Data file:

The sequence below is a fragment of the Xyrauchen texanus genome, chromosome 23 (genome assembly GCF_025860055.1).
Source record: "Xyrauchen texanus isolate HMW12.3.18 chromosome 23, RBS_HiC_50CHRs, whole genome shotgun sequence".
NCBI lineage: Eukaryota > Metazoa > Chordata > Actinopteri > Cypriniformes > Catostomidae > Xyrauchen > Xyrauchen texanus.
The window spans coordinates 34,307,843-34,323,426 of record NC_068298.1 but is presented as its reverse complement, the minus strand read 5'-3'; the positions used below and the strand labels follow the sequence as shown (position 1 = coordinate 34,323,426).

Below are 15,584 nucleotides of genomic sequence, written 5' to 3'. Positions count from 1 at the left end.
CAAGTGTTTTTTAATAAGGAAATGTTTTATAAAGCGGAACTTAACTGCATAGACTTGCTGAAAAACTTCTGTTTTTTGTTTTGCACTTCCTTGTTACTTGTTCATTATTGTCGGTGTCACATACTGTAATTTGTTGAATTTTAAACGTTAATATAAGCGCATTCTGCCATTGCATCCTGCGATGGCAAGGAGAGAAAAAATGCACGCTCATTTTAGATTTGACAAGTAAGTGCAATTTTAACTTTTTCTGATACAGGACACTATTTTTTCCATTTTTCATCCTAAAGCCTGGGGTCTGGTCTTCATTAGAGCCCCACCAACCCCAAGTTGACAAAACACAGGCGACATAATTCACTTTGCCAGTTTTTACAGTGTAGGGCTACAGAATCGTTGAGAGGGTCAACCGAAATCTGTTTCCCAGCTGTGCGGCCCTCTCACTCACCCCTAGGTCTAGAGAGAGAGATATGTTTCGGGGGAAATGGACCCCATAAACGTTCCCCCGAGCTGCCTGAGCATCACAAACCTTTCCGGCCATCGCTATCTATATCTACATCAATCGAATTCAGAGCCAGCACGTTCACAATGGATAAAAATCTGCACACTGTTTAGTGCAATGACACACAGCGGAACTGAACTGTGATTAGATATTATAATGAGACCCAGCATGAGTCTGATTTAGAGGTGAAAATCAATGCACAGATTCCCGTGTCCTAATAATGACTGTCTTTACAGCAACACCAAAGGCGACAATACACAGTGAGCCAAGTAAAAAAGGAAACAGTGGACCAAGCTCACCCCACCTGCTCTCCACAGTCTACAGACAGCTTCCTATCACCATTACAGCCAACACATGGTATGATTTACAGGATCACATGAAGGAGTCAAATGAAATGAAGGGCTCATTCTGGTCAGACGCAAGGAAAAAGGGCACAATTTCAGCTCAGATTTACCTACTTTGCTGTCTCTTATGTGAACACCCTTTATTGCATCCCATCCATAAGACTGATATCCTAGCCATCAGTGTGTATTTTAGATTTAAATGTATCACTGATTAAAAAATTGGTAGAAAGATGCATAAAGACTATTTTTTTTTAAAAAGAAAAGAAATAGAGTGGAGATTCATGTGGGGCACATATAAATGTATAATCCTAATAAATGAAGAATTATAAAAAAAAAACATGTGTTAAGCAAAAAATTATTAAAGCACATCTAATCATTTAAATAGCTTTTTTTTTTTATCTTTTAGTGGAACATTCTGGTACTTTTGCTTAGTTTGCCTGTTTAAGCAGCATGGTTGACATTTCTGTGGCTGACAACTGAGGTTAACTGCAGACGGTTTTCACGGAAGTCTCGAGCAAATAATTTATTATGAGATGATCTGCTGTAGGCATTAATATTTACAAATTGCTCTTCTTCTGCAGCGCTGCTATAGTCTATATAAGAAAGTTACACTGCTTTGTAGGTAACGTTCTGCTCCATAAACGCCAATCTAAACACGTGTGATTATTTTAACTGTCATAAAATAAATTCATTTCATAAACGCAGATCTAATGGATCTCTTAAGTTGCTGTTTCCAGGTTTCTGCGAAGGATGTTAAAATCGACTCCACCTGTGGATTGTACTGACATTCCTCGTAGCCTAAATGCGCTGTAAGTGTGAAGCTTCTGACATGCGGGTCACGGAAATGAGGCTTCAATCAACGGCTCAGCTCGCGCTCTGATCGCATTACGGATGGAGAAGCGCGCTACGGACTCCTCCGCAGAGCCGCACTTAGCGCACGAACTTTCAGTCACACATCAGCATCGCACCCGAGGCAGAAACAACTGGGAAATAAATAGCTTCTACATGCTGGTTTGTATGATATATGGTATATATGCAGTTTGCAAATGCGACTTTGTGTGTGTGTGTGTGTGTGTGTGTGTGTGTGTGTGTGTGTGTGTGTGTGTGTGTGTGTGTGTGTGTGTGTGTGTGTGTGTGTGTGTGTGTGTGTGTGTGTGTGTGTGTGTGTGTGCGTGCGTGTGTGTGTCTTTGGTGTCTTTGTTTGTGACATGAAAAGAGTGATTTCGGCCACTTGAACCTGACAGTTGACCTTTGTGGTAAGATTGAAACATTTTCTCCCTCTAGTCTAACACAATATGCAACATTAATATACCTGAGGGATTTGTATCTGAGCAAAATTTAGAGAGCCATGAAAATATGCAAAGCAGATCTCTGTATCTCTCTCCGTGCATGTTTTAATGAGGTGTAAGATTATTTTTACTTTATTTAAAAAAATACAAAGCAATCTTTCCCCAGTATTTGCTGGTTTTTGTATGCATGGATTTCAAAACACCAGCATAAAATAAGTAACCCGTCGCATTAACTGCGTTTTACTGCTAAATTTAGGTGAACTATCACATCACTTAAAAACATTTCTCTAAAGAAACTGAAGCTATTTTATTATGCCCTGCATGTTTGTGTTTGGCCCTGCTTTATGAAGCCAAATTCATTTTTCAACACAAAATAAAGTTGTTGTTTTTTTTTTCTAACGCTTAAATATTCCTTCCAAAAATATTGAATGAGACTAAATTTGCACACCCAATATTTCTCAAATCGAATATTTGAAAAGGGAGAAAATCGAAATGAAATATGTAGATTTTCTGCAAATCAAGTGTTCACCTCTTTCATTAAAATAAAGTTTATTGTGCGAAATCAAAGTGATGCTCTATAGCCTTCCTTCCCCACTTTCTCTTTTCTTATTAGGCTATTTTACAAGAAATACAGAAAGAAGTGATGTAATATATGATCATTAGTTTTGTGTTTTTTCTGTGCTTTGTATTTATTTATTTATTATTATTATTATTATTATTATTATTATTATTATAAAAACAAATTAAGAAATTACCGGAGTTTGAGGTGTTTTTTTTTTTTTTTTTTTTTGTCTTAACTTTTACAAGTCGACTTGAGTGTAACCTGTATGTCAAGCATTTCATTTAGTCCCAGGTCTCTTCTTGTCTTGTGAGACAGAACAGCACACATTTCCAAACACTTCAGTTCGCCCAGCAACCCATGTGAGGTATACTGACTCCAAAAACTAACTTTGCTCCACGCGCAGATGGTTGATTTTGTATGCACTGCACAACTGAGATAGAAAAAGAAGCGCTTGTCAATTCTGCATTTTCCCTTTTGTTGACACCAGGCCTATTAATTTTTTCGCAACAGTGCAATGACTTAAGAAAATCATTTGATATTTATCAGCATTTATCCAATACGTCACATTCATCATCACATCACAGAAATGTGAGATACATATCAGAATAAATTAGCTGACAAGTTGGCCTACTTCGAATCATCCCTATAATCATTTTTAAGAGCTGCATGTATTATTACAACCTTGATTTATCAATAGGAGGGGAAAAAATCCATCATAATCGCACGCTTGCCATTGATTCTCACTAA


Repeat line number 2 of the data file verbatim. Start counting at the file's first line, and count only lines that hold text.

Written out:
Source record: "Xyrauchen texanus isolate HMW12.3.18 chromosome 23, RBS_HiC_50CHRs, whole genome shotgun sequence".